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Skeletons Rattle Out of Closets on ‘Hollywood Story’

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Death. Drugs. Depravity. Who wouldn’t wanna watch?

Folks I know in the show-biz industry actually plan their Sunday activities so they’re home in time to catch each new entry of E!’s “True Hollywood Story,” the addicting bio-series charting the lost, the lame, the losers in their business.

Now they won’t be able to go out any night of the week. E! has expanded “THS” to a nightly franchise at 9, seven nights a week, as part of a two-month campaign to heighten the smallish cable channel’s profile.

And what a starting point: Last week’s “THS” shows were themed under the heading “Plummet From Prime Time”!

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Firs there were two engrossing hours on the Monkees, that ‘60s pseudo-group that “rode a runaway train from obscurity to fabulous wealth and fame” before “simmering tensions began to heat up”! (There’s nothing quite so deliriously overheated as “THS” writing and narration.) Then it was that same decade’s “Batman” bunch; next, it’s repeats that told all about “The Brady Bunch,” “Diff’rent Strokes,” “Three’s Company” and “Family Affair” moppet Anissa Jones, who died at 16 of a drug overdose. Michael Landon was up Saturday, while “THS” commemorated the 100th anniversary of Alfred Hitchcock’s birth with two new hours Sunday delving into the movie suspense master. Hitch turns out to be “consumed with sex, exploding with violence, marinating in cognac--he was a man on fire”!

They don’t do “True Hollywood Stories” about folks with normal lives, you know.

You need drugs and tantrums (that would be Brett Butler, premiering Aug. 23), sexual proclivities (who knew “Hogan’s Heroes” star Bob Crane was so twisted?), criminal behavior (those “Diff’rent” kids), physical oddities (“Fantasy Island’s” Herve Villechaize debuts Sunday), secret lives and tragic ends (practically everybody).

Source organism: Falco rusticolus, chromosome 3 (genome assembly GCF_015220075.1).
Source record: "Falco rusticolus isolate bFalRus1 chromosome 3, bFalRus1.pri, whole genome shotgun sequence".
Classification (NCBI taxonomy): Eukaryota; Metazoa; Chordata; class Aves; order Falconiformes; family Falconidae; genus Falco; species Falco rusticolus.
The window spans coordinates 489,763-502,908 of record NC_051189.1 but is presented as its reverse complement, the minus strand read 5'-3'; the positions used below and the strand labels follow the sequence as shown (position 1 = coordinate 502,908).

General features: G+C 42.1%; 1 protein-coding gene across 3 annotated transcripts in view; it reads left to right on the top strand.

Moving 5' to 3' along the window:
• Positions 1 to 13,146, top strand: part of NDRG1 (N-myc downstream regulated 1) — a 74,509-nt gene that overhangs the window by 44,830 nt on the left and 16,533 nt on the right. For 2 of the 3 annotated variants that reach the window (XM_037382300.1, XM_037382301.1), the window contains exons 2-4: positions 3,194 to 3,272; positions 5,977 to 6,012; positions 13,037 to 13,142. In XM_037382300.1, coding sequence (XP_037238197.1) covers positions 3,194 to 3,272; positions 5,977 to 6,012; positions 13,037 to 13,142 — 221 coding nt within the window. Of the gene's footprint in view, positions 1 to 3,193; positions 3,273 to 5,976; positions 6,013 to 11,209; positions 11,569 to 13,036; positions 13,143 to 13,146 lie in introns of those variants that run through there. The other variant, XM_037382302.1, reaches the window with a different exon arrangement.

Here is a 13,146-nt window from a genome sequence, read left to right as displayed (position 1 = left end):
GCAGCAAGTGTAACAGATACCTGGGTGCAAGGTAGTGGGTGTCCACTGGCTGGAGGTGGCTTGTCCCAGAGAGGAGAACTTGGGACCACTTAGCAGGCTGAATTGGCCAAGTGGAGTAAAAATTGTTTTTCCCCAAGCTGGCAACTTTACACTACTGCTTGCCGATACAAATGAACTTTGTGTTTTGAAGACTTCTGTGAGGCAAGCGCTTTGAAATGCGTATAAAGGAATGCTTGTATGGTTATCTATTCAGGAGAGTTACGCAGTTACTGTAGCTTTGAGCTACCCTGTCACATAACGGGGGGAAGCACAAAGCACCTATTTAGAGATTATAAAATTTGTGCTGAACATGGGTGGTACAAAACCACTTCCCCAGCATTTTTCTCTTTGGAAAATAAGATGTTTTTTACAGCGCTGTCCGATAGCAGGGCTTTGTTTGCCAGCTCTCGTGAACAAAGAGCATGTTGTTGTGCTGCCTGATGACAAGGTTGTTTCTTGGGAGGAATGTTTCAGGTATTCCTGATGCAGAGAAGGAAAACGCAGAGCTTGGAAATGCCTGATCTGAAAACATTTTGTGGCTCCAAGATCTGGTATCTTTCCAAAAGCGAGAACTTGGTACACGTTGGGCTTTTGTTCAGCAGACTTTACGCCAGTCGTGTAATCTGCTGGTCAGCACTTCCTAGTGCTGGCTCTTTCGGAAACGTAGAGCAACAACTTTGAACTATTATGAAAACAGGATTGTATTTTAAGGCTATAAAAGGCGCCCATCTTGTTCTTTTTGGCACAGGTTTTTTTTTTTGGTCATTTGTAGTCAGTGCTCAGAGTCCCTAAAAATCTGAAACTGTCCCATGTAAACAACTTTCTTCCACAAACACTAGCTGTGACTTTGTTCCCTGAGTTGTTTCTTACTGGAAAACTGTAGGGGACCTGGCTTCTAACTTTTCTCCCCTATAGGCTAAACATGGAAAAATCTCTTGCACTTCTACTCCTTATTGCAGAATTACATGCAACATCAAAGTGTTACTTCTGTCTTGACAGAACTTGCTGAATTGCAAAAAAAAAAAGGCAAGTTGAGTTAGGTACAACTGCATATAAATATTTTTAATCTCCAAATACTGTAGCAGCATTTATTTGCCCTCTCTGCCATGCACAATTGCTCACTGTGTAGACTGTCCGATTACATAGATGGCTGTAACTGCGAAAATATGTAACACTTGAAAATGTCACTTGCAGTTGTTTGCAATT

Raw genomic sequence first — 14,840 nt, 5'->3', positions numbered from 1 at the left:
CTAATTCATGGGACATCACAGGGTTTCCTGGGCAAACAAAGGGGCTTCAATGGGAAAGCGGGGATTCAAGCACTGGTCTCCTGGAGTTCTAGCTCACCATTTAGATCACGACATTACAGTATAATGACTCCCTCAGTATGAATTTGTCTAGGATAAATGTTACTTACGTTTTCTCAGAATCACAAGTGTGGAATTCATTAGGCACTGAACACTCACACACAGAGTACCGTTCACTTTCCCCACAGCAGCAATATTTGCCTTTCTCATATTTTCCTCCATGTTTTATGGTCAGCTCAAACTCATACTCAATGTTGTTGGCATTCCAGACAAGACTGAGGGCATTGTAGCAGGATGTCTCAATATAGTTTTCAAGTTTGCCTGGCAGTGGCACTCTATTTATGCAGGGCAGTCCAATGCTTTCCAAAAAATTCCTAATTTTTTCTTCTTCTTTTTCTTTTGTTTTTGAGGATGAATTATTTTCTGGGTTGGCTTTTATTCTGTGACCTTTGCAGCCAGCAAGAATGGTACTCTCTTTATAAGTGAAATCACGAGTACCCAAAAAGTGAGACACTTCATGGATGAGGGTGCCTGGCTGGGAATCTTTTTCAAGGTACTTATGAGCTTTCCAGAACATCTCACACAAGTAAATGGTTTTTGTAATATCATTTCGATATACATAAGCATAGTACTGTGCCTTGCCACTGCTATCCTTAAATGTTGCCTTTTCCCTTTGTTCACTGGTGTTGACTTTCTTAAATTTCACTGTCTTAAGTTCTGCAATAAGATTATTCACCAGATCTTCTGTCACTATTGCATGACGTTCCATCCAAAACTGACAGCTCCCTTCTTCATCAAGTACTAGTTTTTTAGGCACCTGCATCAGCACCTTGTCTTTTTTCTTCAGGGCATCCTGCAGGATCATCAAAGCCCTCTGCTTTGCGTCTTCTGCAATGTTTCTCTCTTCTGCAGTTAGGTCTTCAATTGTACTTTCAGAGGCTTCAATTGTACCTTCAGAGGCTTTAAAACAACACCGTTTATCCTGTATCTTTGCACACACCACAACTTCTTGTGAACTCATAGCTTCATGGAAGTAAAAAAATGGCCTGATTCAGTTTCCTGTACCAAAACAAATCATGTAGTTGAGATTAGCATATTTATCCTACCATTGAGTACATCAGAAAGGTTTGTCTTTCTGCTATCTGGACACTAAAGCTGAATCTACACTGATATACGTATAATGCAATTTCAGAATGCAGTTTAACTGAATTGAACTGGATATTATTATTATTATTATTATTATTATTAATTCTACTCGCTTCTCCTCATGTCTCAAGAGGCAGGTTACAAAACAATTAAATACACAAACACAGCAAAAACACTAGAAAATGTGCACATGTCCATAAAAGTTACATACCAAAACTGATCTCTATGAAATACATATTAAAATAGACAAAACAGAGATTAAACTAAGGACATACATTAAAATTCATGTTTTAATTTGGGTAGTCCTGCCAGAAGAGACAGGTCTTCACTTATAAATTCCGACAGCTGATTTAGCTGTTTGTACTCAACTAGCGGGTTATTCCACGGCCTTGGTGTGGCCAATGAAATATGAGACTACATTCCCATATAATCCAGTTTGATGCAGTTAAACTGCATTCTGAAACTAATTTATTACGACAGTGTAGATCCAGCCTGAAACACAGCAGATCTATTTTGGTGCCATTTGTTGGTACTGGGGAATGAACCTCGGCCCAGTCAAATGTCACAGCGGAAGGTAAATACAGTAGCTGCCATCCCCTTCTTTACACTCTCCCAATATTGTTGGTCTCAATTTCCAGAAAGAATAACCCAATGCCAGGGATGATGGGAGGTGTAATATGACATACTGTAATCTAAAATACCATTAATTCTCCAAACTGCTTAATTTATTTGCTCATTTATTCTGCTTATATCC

Oh, sure, some of the stories are “inspiring and redemptive,” as noted by E! senior vice president of original programming John Rieber, talking over lunch on the sunny terrace of a plush Los Angeles hotel. His crews have produced I-shall-overcome hours on stars such as Elizabeth Taylor (repeating Wednesday) and ex-druggie Mackenzie Phillips of “One Day at a Time” (Aug. 24). But the “THS” subjects we really love--admit it--are the complete muck-ups.

“There is an element [for viewers] that, ‘Whoa, they really have it bad, my life’s not so bad,’ ” admits the show’s executive overseer, original programming vice president Betsy Rott.

“For all of the success, there’s always something that’s not perfect. You know, they’re very human people.”

Which is probably why so many of the embroiled celebs actually participate in recounting their “ups and downs,” as Rott delicately puts it. They want the attention. When’s the last time you thought about Davy, Micky and Peter? Or such other fallen-off-the-radar subjects as Corey Feldman and Gary Busey? “They know they have a story to tell, and their personalities are: ‘What the hell, this is what my life has been. If you’re gonna tell the story, let’s tell it,’ ” Rieber says.

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“And is there an upside to being a ‘True Hollywood Story’? Absolutely. Because millions of people will hear the story and put you back in the spotlight.”

Cooperating or not cooperating doesn’t make a difference in the celeb’s portrayal, the producers say. “If they don’t take part, we’re not gonna bash them,” says Rott, who like Rieber came to E! from local TV journalism. “We just tell the story, and let other people tell the story.” Crane’s kids and co-stars, for instance, told of the murdered actor’s peculiar peccadilloes. Hitchcock’s daughter, Patricia, provided myriad home movies and reminiscences Sunday. And though Butler didn’t help with her “THS,” Rott notes, “she did not stop us, and that’s really important.”

Being E! also helps, since the channel does show biz all the time. Celebs see E! mikes stuck in their faces at premieres, at promo sessions, on the set, on awards show red carpets. “We have been walking side by side with everybody we cover for the last 12 years,” Rieber says, “and that gives us the inside material that so many other people don’t have. I also think it’s the reason so many people take part in the show.” Rott, who supervises every script, thinks another selling point is “we really do try to be fair, and it’s important to us to be accurate.” Rieber adds: “Everyone’s point of view is heard.”

As in that Monkees show. The guys hail and trash one another, their ex-wives tell all, and industry colleagues chart their rise and fall in thoughtful reminiscences. These are so cannily crafted, they almost make you not notice there is no footage from “The Monkees” Emmy-winning TV show. Rights problems. These happen a lot.

Still, “True Hollywood Story” is truly “destination TV. People will come in every night at 9 to see what the story is,” Rieber boasts, and he’s absolutely right. “A good story’s a good story.”

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